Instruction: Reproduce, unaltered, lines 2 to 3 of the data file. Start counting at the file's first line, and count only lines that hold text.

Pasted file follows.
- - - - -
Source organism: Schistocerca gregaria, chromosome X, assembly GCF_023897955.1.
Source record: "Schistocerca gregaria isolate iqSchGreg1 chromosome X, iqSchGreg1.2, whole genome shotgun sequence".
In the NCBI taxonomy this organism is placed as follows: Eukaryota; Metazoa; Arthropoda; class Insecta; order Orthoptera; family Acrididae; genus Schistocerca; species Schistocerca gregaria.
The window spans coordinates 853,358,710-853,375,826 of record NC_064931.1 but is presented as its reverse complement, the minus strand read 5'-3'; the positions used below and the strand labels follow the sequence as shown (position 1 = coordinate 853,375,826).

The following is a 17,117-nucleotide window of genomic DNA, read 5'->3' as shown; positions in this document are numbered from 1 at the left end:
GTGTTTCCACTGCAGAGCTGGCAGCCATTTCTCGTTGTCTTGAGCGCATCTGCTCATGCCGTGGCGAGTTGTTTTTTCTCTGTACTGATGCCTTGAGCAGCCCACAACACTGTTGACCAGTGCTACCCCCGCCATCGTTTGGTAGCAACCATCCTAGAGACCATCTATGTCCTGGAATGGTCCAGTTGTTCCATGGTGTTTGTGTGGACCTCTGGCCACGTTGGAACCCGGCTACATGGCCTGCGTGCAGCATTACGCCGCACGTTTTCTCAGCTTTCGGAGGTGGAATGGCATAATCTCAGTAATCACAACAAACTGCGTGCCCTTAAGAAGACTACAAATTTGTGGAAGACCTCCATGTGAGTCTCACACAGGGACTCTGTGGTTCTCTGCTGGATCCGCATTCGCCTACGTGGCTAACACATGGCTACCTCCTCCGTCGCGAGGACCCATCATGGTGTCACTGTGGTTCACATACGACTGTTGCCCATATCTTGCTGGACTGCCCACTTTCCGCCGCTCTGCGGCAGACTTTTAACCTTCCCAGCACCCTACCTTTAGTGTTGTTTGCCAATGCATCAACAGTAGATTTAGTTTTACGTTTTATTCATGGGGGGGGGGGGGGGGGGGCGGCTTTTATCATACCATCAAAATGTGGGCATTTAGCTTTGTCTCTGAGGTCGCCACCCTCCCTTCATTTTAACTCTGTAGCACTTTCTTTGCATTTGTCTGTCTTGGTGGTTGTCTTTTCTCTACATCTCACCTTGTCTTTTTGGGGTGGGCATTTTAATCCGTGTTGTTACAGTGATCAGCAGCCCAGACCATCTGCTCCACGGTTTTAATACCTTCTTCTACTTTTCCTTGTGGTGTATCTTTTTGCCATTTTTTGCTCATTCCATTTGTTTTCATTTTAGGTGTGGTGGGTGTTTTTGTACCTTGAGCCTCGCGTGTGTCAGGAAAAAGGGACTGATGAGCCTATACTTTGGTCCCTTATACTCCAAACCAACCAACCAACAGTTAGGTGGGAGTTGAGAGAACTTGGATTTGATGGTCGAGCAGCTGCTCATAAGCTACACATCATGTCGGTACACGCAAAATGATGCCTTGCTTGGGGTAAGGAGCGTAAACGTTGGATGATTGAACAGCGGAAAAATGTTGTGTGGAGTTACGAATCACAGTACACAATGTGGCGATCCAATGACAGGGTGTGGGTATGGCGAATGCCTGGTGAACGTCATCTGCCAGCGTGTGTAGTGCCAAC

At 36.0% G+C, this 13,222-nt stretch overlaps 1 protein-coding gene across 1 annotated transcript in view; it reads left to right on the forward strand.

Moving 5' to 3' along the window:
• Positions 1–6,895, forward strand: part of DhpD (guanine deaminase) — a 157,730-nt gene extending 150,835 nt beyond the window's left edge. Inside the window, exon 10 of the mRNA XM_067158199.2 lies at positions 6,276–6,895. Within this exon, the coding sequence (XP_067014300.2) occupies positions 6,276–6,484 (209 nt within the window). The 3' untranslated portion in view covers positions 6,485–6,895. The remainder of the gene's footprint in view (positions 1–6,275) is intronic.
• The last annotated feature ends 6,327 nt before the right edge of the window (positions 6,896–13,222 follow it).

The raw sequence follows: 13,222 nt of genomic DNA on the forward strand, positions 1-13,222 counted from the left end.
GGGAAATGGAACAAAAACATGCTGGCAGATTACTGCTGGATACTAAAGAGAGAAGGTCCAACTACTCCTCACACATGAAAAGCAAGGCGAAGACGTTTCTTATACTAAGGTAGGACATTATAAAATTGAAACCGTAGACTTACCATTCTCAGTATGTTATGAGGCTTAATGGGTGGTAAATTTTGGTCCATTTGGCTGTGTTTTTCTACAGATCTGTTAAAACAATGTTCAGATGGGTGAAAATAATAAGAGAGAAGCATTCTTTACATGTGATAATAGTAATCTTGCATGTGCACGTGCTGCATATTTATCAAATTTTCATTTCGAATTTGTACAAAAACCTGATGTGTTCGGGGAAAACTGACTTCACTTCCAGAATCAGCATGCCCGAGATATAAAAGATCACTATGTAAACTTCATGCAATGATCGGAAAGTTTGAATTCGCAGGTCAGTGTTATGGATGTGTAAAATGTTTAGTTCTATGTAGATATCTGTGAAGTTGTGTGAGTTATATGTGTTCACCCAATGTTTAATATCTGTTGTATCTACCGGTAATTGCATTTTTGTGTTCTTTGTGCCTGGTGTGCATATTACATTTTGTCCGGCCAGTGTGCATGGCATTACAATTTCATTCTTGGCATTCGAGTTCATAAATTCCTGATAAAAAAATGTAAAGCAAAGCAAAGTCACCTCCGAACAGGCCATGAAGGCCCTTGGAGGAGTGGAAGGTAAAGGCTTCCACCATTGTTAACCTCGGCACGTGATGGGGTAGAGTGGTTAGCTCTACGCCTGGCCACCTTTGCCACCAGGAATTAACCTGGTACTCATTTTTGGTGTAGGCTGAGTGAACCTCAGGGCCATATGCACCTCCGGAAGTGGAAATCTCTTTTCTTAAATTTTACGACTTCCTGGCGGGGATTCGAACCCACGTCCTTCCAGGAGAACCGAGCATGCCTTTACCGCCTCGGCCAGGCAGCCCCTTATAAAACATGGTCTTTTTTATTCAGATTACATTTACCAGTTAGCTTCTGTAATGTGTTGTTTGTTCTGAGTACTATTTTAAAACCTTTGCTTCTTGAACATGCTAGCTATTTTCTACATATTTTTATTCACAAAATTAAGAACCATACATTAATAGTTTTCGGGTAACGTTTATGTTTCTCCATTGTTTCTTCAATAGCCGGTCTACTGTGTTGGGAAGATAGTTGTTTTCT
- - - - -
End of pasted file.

Source record: "Schistocerca gregaria isolate iqSchGreg1 chromosome X, iqSchGreg1.2, whole genome shotgun sequence".
In the NCBI taxonomy this organism is placed as follows: Eukaryota; Metazoa; Arthropoda; class Insecta; order Orthoptera; family Acrididae; genus Schistocerca; species Schistocerca gregaria.